Don’t Be a Firecracker: Tips Toward Career Independence

With the Fourth of July just a couple of days away, it’s natural to think about fireworks. Beautiful and volatile things, those fireworks. But they’re quick to go off, which can be dangerous.

This analogy is headed toward those of you who are still working 9-to-5s but dream of starting your own businesses. Take it from me: the Firework Approach to leaving your job (jumping out of it sooner than you’re ready) is not one that will benefit you. Instead, use the Tortoise Approach: slow and steady wins the race.

1. Decide What You Want

If you’re sick of your boss, and spend your work hours daydreaming of the day you can bid him sayonara in favor of running your own business, dig deeper into that thought. Is business ownership really what you want, or is the fantasy of being able to be your own boss what’s pulling ¬†you toward it?

Running a small business is harder than anything that sadistic boss can throw your way. Trust me on that. Sure, you’ll be the one calling the shots, but you’ll also be the one responsible for paying the bills and employees, as well as finding new business constantly.

So question: do you really want to start a new business, or do you just want to get out of your current situation? It might be less painful to simply find a new job if it’s the latter.

2. Get a Plan

If becoming an entrepreneur is in your future, don’t go off like a bottle rocket. Instead, make a plan for how you’ll do it. Many entrepreneurs keep their day jobs while building their businesses to the point where they can afford to quit. Decide what kind of business you want to run, how you’ll market it and how much money it will cost to launch and operate for a year.

3. Save Your Pennies

Jobs are great for one main reason: they offer financial stability. Once you leave that (as well as the benefits like health insurance), the clock will be ticking on your finances. Make sure you have enough to cover your personal and professional expenses for one year. The revenue will come in, but until then, make sure you’re covered financially.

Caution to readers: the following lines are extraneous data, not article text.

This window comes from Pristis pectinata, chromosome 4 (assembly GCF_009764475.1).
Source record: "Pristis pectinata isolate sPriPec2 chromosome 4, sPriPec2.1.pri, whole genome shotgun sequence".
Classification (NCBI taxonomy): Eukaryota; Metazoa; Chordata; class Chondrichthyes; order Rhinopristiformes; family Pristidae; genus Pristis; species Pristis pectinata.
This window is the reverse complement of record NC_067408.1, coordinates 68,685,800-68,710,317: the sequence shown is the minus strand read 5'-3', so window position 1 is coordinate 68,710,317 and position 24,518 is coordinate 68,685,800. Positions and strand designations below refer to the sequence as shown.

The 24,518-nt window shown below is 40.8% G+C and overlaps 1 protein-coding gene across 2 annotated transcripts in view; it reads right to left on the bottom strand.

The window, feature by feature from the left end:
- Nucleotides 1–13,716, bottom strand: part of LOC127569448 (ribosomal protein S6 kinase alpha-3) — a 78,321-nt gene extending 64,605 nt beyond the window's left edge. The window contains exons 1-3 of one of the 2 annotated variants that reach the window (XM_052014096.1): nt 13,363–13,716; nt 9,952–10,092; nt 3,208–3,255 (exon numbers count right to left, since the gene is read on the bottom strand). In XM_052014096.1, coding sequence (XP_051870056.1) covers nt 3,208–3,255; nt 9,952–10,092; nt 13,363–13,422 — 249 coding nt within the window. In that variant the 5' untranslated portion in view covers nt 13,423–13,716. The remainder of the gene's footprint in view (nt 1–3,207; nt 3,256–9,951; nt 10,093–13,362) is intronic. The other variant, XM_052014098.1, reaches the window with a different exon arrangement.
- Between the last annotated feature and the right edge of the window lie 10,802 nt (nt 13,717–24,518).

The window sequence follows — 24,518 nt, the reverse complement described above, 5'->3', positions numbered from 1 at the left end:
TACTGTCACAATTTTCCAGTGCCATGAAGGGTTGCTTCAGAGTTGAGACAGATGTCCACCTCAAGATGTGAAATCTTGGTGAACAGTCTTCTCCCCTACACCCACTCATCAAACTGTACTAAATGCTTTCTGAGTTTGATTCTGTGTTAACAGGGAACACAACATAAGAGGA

4. Don’t Burn Bridges

Fire’s a tricky thing. It can provide light and warmth, or it can wreak havoc on everything it comes into contact with. That being said, play with it carefully, especially when it comes to leaving a job. You never know how you might be able to work with your former company once you’re a small business owner, so avoid burning those bridges at all costs.

Don’t be in a hurry to start a business. It’s more work than you can imagine, as well as more rewarding than anything you’ve ever done. But it takes careful planning to do it successfully.

Photo: bayasaa on Flickr

About Susan Payton

Susan Payton is the President of Egg Marketing & Communications, an Internet marketing firm specializing in marketing copy, blog and article writing. She is the blogger behind The Marketing Eggspert Blog, and also writes on Small Business Trends, Growth University and BizLaunch. Follow her on Twitter @eggmarketing. Susan Payton on Google+!